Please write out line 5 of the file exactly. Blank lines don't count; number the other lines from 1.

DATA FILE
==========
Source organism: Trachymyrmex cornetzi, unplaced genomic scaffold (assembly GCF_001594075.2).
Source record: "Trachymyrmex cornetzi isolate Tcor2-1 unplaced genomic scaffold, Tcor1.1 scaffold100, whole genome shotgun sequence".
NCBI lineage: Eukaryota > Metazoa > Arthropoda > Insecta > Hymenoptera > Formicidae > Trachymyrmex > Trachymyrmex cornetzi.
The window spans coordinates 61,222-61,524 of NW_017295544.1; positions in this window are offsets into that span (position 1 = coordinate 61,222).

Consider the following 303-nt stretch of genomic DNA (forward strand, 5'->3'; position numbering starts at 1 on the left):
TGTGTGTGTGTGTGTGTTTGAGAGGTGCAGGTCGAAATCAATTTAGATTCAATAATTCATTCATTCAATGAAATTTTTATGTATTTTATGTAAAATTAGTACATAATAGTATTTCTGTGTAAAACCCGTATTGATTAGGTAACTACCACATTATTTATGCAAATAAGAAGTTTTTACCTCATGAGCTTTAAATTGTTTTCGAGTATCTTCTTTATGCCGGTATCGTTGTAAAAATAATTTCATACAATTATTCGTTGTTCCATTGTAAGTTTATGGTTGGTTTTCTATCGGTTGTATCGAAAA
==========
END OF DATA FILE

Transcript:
Consider the following 303-nt stretch of genomic DNA (forward strand, 5'->3'; position numbering starts at 1 on the left):